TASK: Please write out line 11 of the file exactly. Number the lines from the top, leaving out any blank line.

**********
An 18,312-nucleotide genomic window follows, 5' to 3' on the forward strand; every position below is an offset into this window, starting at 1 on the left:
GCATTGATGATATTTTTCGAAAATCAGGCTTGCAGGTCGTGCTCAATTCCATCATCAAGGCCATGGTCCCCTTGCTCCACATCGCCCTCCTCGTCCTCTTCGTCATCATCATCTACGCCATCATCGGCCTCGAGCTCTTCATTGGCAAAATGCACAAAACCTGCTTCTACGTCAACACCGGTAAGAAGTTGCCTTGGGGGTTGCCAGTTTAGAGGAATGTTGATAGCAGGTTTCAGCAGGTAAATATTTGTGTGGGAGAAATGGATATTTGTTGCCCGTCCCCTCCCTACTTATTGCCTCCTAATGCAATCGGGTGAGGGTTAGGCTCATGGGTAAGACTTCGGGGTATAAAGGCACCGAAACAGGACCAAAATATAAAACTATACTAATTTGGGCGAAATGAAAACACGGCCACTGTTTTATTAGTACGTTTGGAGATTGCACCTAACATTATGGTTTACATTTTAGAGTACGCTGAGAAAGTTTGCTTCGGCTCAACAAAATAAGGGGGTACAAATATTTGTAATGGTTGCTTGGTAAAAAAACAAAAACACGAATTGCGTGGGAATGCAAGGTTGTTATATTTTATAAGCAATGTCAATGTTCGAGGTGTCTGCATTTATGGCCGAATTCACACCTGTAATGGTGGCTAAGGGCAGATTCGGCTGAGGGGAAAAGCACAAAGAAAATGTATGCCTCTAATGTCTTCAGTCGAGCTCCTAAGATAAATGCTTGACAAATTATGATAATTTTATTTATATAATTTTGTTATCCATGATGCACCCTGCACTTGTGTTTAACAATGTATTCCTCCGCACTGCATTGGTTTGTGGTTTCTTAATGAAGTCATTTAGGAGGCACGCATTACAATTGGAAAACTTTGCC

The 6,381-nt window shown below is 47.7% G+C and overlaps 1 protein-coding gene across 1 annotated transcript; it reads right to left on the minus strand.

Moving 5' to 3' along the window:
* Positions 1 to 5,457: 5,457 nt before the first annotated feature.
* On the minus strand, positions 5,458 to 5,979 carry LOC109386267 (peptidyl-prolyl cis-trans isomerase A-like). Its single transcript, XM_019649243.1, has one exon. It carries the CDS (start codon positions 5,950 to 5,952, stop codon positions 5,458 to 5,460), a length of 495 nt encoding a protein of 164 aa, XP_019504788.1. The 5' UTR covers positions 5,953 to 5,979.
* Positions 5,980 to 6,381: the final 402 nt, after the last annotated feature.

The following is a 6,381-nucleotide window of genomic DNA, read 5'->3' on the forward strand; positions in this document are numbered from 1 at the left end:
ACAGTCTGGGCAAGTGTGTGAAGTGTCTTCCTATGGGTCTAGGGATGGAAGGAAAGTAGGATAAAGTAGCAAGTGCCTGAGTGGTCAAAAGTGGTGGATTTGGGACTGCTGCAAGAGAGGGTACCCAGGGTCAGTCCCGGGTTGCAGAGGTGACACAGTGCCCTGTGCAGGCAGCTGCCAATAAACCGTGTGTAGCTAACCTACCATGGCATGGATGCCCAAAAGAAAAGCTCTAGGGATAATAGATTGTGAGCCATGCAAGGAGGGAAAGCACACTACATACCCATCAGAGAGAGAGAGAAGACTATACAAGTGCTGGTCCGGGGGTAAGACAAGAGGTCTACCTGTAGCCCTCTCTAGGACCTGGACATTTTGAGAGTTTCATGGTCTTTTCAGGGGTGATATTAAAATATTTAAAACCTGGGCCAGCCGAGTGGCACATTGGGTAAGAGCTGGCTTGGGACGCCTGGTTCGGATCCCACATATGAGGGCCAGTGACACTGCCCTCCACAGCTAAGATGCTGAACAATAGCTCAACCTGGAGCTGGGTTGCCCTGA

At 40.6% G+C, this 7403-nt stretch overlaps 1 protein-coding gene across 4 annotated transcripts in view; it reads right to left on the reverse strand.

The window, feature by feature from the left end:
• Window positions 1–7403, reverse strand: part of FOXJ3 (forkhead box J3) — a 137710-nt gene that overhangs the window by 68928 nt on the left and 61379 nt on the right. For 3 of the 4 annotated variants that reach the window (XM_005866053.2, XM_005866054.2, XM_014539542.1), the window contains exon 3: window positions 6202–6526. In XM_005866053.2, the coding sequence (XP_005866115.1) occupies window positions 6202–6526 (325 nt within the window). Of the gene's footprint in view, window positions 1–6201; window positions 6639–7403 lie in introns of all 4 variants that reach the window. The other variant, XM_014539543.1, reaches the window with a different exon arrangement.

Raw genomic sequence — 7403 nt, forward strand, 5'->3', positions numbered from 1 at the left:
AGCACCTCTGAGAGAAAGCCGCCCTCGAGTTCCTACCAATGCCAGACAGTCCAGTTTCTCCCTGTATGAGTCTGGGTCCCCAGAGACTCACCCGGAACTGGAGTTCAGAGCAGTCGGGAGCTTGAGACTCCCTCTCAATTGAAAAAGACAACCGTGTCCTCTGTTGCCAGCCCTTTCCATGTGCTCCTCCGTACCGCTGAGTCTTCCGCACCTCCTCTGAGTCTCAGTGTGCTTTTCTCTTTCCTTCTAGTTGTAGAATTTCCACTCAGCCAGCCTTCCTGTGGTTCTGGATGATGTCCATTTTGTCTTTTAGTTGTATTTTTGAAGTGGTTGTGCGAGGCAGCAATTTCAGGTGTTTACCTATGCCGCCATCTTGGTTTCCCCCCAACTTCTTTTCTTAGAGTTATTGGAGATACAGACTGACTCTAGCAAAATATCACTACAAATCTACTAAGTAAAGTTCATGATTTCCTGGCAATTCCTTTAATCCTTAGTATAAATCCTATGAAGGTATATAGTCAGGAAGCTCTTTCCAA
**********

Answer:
The window, feature by feature from the left end: